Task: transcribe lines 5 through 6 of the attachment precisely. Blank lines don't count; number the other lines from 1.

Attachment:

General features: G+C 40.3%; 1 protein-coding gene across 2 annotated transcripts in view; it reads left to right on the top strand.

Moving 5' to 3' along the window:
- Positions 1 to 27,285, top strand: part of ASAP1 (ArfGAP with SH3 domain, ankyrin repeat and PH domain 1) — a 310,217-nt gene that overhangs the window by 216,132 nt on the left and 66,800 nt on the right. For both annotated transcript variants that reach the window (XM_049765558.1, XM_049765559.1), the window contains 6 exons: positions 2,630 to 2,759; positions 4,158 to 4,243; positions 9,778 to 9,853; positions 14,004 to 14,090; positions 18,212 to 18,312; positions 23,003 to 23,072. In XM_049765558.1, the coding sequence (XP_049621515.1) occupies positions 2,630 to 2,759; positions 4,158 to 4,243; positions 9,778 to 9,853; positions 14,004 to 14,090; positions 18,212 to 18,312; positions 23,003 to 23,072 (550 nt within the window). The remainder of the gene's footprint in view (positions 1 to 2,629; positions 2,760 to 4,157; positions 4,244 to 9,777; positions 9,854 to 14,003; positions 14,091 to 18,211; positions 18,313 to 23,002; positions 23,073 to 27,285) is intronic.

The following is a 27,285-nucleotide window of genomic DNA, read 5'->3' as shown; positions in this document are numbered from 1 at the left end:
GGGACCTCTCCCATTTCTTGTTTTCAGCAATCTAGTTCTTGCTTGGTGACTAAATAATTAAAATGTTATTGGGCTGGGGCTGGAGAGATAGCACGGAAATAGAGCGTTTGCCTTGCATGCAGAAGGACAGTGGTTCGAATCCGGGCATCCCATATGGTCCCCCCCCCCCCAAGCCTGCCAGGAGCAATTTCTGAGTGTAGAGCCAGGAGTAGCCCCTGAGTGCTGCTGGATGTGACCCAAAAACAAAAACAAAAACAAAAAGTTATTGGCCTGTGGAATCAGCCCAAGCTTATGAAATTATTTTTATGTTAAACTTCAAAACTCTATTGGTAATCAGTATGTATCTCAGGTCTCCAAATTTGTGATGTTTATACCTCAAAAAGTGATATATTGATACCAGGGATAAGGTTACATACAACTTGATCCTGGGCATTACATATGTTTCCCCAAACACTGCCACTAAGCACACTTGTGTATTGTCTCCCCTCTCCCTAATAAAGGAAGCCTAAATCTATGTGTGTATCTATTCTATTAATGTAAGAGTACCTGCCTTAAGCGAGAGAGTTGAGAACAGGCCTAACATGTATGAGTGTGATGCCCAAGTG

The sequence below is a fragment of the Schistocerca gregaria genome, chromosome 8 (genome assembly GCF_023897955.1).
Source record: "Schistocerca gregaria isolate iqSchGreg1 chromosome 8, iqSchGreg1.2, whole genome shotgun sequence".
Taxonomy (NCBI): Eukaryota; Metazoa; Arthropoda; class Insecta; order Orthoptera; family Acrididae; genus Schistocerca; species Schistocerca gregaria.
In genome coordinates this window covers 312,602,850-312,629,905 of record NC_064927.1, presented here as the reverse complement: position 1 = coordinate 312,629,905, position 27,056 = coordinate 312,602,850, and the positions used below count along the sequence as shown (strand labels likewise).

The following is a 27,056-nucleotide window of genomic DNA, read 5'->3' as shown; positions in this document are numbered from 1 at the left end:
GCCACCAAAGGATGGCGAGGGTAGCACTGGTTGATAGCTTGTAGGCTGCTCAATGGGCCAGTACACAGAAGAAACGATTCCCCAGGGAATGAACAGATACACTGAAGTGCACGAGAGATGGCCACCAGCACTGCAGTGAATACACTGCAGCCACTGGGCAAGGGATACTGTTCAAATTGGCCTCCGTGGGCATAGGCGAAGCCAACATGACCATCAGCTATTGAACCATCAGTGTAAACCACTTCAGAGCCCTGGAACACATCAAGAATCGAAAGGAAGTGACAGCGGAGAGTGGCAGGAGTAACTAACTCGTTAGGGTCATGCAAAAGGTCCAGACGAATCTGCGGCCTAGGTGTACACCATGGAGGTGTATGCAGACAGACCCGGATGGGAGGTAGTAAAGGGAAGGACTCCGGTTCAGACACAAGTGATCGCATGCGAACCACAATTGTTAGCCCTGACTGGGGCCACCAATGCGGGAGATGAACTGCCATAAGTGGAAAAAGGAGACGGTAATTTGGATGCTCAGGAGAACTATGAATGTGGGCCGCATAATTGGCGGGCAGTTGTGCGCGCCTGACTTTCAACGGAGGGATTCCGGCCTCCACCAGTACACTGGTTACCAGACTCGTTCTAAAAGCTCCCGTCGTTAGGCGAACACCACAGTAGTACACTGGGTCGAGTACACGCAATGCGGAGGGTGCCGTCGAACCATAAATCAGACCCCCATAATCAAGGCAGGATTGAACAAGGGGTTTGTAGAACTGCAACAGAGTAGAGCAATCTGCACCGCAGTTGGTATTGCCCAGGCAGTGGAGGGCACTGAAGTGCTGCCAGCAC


GGGACCTCTCCCATTTCTTGTTTTCAGCAATCTAGTTCTTGCTTGGTGACTAAATAATTAAAATGTTATTGGGCTGGGGCTGGAGAGATAGCACGGAAATAGAGCGTTTGCCTTGCATGCAGAAGGACAGTGGTTCGAATCCGGGCATCCCATATGGTCCCCCCCCCCCCAAGCCTGCCAGGAGCAATTTCTGAGTGTAGAGCCAGGAGTAGCCCCTGAGTGCTGCTGGATGTGACCCAAAAACAAAAACAAAAACAAAAAGTTATTGGCCTGTGGAATCAGCCCAAGCTTATGAAATTATTTTTATGTTAAACTTCAAAACTCTATTGGTAATCAGTATGTATCTCAGGTCTCCAAATTTGTGATGTTTATACCTCAAAAAGTGATATATTGATACCAGGGATAAGGTTACATACAACTTGATCCTGGGCATTACATATGTTTCCCCAAACACTGCCACTAAGCACACTTGTGTATTGTCTCCCCTCTCCCTAATAAAGGAAGCCTAAATCTATGTGTGTATCTATTCTATTAATGTAAGAGTACCTGCCTTAAGCGAGAGAGTTGAGAACAGGCCTAACATGTATGAGTGTGATGCCCAAGTG

The sequence below is a fragment of the Schistocerca gregaria genome, chromosome 8 (genome assembly GCF_023897955.1).